Correlation of KIT and PDGFRA mutational status with clinical benefit in patients with gastrointestinal stromal tumor treated with sunitinib in a worldwide treatment-use trial
Lechuga, Maria Jose
Heinrich, Michael C.Note: Order does not necessarily reflect citation order of authors.
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CitationReichardt, P., G. D. Demetri, H. Gelderblom, P. Rutkowski, S. Im, S. Gupta, Y. Kang, et al. 2016. “Correlation of KIT and PDGFRA mutational status with clinical benefit in patients with gastrointestinal stromal tumor treated with sunitinib in a worldwide treatment-use trial.” BMC Cancer 16 (1): 22. doi:10.1186/s12885-016-2051-5. http://dx.doi.org/10.1186/s12885-016-2051-5.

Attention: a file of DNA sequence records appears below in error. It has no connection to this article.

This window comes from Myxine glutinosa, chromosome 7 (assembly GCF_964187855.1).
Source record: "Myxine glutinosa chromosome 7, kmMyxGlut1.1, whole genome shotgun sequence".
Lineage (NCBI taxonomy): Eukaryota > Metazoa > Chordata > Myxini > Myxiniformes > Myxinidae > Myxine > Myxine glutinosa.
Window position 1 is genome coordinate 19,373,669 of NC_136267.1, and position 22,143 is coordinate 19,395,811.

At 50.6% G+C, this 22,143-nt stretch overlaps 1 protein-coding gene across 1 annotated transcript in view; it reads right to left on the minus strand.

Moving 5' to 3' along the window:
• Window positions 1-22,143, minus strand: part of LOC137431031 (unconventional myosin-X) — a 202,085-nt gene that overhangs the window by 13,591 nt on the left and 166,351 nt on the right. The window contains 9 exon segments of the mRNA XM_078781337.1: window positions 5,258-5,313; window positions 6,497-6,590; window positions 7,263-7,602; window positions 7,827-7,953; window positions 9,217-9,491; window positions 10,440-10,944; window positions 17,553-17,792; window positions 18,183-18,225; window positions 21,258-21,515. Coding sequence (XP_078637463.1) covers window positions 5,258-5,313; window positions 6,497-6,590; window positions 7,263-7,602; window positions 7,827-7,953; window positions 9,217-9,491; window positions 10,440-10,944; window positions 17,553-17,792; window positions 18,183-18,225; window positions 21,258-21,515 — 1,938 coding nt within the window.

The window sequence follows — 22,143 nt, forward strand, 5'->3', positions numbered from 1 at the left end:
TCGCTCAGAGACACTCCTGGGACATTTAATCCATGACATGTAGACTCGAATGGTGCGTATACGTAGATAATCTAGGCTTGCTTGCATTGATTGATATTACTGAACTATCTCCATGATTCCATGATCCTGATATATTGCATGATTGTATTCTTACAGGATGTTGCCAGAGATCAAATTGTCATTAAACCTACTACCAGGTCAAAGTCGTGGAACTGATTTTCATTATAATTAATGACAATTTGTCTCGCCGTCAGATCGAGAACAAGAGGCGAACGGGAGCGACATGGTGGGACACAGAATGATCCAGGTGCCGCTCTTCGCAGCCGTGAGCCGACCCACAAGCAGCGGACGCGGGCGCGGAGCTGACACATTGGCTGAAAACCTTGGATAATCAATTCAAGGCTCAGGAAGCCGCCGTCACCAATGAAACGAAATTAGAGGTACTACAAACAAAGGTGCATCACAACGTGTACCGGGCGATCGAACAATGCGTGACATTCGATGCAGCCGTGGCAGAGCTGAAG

AbstractBackground: Several small studies indicated that the genotype of KIT or platelet-derived growth factor receptor-α (PDGFRA) contributes in part to the level of clinical effectiveness of sunitinib in gastrointestinal stromal tumor (GIST) patients. This study aimed to correlate KIT and PDGFRA mutational status with clinical outcome metrics (progression-free survival [PFS], overall survival [OS], objective response rate [ORR]) in a larger international patient population. Methods: This is a non-interventional, retrospective analysis in patients with imatinib-resistant or intolerant GIST who were treated in a worldwide, open-label treatment-use study (Study 1036; NCT00094029) in which sunitinib was administered at a starting dose of 50 mg/day on a 4-week-on, 2-week-off schedule. Molecular status was obtained in local laboratories with tumor samples obtained either pre-imatinib, post-imatinib/pre-sunitinib, or post-sunitinib treatment, and all available data were used in the analyses regardless of collection time. The primary analysis compared PFS in patients with primary KIT exon 11 versus exon 9 mutations (using a 2-sided log-rank test) and secondary analyses compared OS (using the same test) and ORR (using a 2-sided Pearson χ2 test) in the same molecular subgroups. Results: Of the 1124 sunitinib-treated patients in the treatment-use study, 230 (20 %) were included in this analysis, and baseline characteristics were similar between the two study populations. Median PFS was 7.1 months. A significantly better PFS was observed in patients with a primary mutation in KIT exon 9 (n = 42) compared to those with a primary mutation in exon 11 (n = 143; hazard ratio = 0.59; 95 % confidence interval, 0.39–0.89; P = 0.011), with median PFS times of 12.3 and 7.0 months, respectively. Similarly, longer OS and higher ORR were observed in patients with a primary KIT mutation in exon 9 versus exon 11. The data available were limited to investigate the effects of additional KIT or PDGFRA mutations on the efficacy of sunitinib treatment. Conclusions: This large retrospective analysis confirms the prognostic significance of KIT mutation status in patients with GIST. This analysis also confirms the effectiveness of sunitinib as a post-imatinib therapy, regardless of mutational status. Trial registration NCT01459757. Electronic supplementary material The online version of this article (doi:10.1186/s12885-016-2051-5) contains supplementary material, which is available to authorized users.
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